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Over-Achievers With Low Self-Esteem (buffy mention)

Tuesday 28 March 2006, by Webmaster

If you read the most-emailed article in the New York Times at the end of last week ("To All the Girls I’ve Rejected"), then you know that some college admission offices are holding female applicants to a higher standard than their male counterparts in hopes of achieving a greater gender balance on campus.

That’s because women’s enrollment in college is dramatically outpacing men’s. By the 2009-2010 school year, according to the Business Roundtable, women will earn 142 bachelor’s degrees and 173 associate degrees for every 100 awarded to men in these categories.

American girls, meanwhile, are not only advancing in the classroom but on playing fields as well. One in three high school girls now plays a sport, compared to one in 27 before Title IX (an act that called for more college scholarships for women to ensure parity with male athletes in 1972). The cultural landscape has shifted accordingly, offering up highly empowered female heroines both real and fictional, including Mia Hamm, Lisa Leslie and "Buffy the Vampire Slayer."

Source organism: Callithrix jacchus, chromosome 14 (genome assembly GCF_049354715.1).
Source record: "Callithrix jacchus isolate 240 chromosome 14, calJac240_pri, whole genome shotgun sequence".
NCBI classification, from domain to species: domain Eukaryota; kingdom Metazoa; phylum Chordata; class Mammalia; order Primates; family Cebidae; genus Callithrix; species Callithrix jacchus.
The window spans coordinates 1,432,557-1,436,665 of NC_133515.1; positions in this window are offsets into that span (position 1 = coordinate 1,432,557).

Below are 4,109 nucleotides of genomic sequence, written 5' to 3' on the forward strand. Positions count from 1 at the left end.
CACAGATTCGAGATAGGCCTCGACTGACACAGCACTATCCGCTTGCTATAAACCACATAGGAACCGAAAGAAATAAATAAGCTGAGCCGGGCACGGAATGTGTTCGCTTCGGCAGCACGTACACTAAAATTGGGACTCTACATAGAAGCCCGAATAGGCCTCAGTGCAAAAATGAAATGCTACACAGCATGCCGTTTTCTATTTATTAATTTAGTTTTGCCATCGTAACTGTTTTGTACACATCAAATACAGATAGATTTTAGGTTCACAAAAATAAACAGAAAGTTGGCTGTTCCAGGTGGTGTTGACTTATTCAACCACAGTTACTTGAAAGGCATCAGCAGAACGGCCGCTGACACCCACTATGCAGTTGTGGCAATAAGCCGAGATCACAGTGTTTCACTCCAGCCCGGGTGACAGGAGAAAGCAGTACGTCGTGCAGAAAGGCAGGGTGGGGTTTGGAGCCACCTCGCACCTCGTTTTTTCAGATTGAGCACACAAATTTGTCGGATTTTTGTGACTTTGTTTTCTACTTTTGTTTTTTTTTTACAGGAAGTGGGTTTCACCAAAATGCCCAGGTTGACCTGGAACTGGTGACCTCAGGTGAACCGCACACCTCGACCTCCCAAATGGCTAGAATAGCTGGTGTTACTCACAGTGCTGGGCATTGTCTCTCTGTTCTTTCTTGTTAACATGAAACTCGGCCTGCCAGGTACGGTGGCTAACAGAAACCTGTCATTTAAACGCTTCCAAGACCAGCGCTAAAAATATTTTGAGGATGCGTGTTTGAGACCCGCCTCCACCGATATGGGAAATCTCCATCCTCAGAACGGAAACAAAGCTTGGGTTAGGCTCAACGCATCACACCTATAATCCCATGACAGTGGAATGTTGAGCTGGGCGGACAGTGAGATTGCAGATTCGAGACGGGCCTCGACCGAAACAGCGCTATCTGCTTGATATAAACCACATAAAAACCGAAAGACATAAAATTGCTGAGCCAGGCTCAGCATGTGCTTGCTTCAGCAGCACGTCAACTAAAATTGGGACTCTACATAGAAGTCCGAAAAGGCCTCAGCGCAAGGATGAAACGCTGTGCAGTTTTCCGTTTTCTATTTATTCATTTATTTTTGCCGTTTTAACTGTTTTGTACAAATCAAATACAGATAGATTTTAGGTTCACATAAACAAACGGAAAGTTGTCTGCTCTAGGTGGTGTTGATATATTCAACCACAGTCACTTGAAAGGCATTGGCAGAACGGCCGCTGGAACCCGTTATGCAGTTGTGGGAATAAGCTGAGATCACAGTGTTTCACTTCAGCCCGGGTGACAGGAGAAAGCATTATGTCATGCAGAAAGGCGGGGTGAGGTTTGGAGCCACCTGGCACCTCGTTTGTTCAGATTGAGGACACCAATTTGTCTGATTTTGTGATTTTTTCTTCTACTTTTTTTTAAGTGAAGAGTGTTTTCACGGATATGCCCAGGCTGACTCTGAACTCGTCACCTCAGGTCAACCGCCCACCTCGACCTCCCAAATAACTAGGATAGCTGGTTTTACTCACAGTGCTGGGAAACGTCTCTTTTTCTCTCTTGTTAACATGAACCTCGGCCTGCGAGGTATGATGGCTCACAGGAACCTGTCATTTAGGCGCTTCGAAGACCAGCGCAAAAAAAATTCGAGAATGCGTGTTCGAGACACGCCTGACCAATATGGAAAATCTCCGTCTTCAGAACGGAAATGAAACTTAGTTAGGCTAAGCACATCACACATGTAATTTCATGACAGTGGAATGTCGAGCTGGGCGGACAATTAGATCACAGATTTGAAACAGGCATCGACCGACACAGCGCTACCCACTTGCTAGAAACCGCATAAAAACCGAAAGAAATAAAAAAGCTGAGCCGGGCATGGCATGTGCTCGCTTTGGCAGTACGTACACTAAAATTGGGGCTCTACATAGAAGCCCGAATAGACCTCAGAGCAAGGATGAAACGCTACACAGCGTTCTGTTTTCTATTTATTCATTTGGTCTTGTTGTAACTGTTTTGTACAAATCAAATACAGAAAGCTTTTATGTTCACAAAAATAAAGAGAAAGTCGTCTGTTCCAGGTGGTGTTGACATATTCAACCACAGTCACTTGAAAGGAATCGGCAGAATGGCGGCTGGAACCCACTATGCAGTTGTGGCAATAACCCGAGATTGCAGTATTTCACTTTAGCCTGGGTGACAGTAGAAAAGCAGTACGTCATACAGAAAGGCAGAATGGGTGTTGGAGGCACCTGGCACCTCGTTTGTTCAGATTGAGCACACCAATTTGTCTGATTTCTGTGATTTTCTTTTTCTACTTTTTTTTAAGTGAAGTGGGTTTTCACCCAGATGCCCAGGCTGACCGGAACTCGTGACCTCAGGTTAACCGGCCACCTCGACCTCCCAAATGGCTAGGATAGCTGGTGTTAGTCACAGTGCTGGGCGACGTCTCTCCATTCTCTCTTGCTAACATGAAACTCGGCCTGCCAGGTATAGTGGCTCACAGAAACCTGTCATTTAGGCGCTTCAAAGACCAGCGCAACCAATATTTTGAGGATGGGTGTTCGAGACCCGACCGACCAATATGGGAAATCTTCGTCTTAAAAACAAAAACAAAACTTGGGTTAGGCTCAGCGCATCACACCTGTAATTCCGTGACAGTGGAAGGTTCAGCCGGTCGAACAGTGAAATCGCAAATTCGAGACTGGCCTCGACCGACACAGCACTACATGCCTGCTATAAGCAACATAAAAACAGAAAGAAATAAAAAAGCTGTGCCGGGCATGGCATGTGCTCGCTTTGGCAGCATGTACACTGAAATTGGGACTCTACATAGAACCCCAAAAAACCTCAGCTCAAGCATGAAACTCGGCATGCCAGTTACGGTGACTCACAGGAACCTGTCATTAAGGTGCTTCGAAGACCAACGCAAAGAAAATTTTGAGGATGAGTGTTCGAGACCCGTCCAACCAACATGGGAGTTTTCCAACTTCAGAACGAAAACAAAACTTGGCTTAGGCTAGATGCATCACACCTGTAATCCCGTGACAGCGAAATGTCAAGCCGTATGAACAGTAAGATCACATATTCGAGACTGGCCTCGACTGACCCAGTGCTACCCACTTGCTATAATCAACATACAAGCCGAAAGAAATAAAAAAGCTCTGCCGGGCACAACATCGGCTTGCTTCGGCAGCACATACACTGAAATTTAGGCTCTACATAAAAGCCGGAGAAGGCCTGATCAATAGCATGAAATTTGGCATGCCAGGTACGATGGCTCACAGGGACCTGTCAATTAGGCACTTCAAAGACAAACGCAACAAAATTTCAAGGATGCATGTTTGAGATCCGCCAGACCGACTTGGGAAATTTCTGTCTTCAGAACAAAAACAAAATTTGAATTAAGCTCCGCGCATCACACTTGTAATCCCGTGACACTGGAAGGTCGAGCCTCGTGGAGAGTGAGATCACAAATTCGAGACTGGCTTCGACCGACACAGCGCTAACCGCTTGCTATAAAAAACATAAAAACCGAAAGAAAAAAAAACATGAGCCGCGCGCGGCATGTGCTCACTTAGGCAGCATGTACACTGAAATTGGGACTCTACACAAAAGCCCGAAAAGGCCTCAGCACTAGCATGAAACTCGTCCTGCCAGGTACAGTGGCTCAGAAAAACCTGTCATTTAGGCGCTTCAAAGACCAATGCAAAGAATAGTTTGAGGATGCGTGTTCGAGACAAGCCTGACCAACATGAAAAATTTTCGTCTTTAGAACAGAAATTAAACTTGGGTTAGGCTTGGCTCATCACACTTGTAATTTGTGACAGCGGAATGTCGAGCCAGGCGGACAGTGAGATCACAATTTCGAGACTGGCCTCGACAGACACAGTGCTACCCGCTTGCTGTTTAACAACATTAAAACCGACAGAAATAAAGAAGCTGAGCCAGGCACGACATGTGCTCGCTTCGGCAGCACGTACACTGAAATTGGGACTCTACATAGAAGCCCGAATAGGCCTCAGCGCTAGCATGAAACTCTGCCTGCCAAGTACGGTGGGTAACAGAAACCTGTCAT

But for all the undisputed advances made by young women, evidence suggests there is more to this story, a dark side that has long been acknowledged but seems all the more baffling in this era of increasingly accomplished girls.

Foremost, a young woman’s body is still a battleground — the relentless focus of the porn industry, the celebrity and the weight-loss industries. Advocates in the field of eating disorders remind us that these illnesses have doubled their reach in the last 30 years, that they are fatal in 10 percent of cases, and that they are affecting younger and more ethnically diverse girls. And it’s not just about food and other forms of bodily self-abuse such as cutting. In a 2001 Harvard study, one in five teen girls reported being hit or being forced into sex by their partners. Depression is another pervasive affliction among college women, despite their groundbreaking achievements and presumably bright economic prospects.

The hazards that young women face on the way to adulthood are real — as real as ever. The problem is how to understand them in light of girl power, Buffy and the WNBA.